quins (Dec. 29, 65); 'Le Canard a trois bees' (Feb. 6, 69). Many of his pieces have been given in London, such as 'Terrible Hymen' at Covent Garden, Dec. 26, 66; 'The Two Harlequins' (by A'Beckett) at the Gaiety, Dec. 21, 68; and 'Le Canard,' also at the Gaiety, July 28, 71. This led to his composing an operetta in 3 acts to an English libretto by Mr. A. Thompson, called 'Cinderella the younger,' produced at the Gaiety Sept. 25, 71, and reproduced in Paris as 'Javotte' at the Theatre Lyrique, Dec. 22 following. [App. p.685 "'Le Chignon d'or,' Brussels, 1874; 'La bonne Aventure,' 1882; 'Le premier Baiser,' 1883."]
M. Jonas was professor of Solfeggio at the Conservatoire from 1847 to 66, and professor of Harmony for military bands from 1859 to 70. He is also director of the music at the Portuguese synagogue, in connection with which he published in 1854 a collection of Hebrew tunes. He has also been bandmaster of one of the legions of the Garde Nationale, and since the Exposition of 67 has organised the competitions of military bands at the Palais de l'industrie, whereby he has obtained many foreign decorations. Since 'Javotte,' M. Jonas has brought out no piece of importance.
, was born at a farm house called Henblas,—i. e. Old Mansion,—Llanderfel, Merionethshire, on Easter Sunday, 1752. His father taught him and another son to play on the Welsh harp, and other sons on bowed instruments, so that the family formed a complete string band. Edward soon attained to great proficiency on his instrument. About 1775 he came to London, and in 1783 was appointed bard to the Prince of Wales. In 1786 he published 'Musical and Poetical Relicks of the Welsh Bards, with a General History of the Bards and Druids, and a Dissertation on the Musical Instruments of the Aboriginal Britons'; a work of learning and research. Another edition appeared in 1794, and in 1802 a second volume of the work was issued under the title of 'The Bardic Museum.' Jones had prepared a third volume, a portion only of which was published at his death, the remainder being issued subsequently. The three volumes together contain 225 Welsh airs. Besides this, he compiled and edited 'Lyric Airs; consisting of Specimens of Greek, Albanian, Walachian, Turkish, Arabian, Persian, Chinese, and Moorish National Songs and Melodies; with … a few Explanatory Notes on the Figures and Movements of the Modern Greek Dances, and a short Dissertation on the Origin of the Ancient Greek Music,' 1804; 'The Minstrel's Serenades'; 'Terpsichore's Banquet, a Selection of Spanish, Maltese, Russian, Armenian, Hindostan, English, German, French and Swiss Airs'; 'The Musical Miscellany, chiefly selected from eminent composers'; 'Musical Remains of Handel, Bach, Abel, etc.'; 'Choice Collection of Italian Songs'; 'The Musical Portfolio, consisting of English, Scotch, Irish, and other favourite Airs'; 'Popular Cheshire Melodies'; 'Musical Trifles calculated for Beginners on the Harp'; and 'The Musical Bouquet, or Popular Songs and Ballads.' Besides his professional pursuits Jones filled a situation in the Office of Robes at St. James's Palace. He collected an extensive library of scarce and curious books, part of which, to the value of about £300, he sold in the latter part of his life, and the remainder was dispersed by auction after his death, realising about £800. He died, as he was born, on Easter Day, April 18, 1824.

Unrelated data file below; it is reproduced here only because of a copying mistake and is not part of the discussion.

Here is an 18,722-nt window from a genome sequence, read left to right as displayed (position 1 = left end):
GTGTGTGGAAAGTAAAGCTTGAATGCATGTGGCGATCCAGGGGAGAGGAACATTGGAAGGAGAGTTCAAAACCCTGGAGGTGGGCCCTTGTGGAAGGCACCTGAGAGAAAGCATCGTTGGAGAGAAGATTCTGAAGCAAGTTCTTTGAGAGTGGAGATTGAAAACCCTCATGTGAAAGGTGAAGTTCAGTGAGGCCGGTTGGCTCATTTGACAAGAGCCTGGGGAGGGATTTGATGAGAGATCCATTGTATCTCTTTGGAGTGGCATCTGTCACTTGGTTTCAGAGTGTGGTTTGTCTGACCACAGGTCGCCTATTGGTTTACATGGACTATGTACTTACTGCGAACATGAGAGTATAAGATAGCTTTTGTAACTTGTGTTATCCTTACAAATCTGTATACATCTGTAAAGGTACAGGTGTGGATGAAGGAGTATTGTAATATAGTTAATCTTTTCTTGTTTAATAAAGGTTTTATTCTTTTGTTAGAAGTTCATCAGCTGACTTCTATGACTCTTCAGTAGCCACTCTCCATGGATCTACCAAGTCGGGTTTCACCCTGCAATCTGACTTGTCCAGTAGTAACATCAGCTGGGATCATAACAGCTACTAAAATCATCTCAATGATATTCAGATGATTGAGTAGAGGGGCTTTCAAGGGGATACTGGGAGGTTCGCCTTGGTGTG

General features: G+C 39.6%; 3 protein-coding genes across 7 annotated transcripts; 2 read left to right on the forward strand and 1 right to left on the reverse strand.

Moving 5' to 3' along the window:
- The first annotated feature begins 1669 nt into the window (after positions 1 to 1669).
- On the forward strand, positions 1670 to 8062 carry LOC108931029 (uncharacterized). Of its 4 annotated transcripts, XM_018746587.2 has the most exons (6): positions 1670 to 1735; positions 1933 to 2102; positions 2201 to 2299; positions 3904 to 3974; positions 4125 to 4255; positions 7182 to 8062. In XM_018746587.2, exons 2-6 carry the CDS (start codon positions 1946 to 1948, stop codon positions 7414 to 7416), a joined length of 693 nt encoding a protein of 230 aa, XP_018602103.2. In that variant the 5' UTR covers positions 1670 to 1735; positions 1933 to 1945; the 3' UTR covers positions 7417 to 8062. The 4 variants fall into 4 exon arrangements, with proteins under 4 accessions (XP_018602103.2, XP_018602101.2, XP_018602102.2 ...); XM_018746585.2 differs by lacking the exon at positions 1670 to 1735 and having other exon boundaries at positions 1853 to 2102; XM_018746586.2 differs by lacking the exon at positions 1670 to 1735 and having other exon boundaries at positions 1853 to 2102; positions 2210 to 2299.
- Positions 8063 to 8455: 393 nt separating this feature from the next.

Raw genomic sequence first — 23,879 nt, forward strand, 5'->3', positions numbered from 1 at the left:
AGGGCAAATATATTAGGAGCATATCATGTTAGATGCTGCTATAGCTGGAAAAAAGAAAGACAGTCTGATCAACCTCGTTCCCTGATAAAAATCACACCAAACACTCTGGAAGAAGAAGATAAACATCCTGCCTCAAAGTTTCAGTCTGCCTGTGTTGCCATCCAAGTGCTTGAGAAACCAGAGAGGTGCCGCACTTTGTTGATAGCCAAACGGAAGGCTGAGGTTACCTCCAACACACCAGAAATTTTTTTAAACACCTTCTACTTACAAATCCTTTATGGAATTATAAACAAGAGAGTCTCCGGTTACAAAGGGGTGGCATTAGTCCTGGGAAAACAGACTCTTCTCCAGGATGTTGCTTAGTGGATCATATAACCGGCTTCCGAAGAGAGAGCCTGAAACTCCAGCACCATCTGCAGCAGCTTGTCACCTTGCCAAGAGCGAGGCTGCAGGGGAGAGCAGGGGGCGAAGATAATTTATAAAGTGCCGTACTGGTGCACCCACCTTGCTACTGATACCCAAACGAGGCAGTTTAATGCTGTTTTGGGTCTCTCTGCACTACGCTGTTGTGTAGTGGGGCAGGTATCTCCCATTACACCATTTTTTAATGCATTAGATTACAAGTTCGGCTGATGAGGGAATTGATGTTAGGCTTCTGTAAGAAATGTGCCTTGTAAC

JONES, John, organist of the Middle Temple Nov. 24, 1749; of the Charterhouse (following Dr. Pepusch) July 2, 1753; and of St. Paul's Cathedral Dec. 25, 1755. He died, in possession of these three seats, Feb. 17, 1796. He published 'Sixty Chants Single and Double' (1785) in the vulgar florid taste of that time. One of these was sung at George III.'s state visit to S. Paul's April 23, 1789, and at many of the annual meetings of the Charity Children. At that of 1791 Haydn heard it, and noted it in his diary as follows (with a material improvement in the taste of the fourth line):
'No music has for a long time affected me so much as this innocent and reverential strain.'
JONES, Rev. William
, known as 'Jones of Nayland,' born at Lowick, Northamptonshire, July 30, 1726, and educated at the Charter House and at University College, Oxford. He included music in his studies and became very proficient in it. In 1764 he was presented to the vicarage of Bethersden, Kent, and subsequently became Rector of Pluckley in the same county, which he exchanged for the Rectory of Paston, Northamptonshire. He is said to have been presented to the Perpetual Curacy of Nayland, Suffolk, in 1776, but his name does not occur in the registers until 1784. In Jan. 1784 he published 'A Treatise on the Art of Music,' which gained him considerable reputation. In March, 1789, he published by subscription his Op. ii, 'Ten Church Pieces for the Organ, with Four Anthems in score [a psalm tune
and a double chant], composed for the use of the Church of Nayland in Suffolk, and published for its benefit.' In 1798 he became Rector of Hollingbourne, Kent. He was the author of many theological, philosophical, and miscellaneous works. He died at Nayland, Jan. 6, 1800, and was buried in the vestry of the church on Jan. 14. A second edition of his Treatise on Music was published at Sudbury in 1827.
, Mus. Bac., a celebrated lutenist, published in 1601 'The First Booke of Ayres,'—one of the pieces in which, 'Farewell deere love' (alluded to by Shakspere in 'Twelfth Night'), is printed in score in J. S. Smith's 'Musica Antiqua,'— and 'The Second Booke of
- ↑ Now known as S. Stephen's.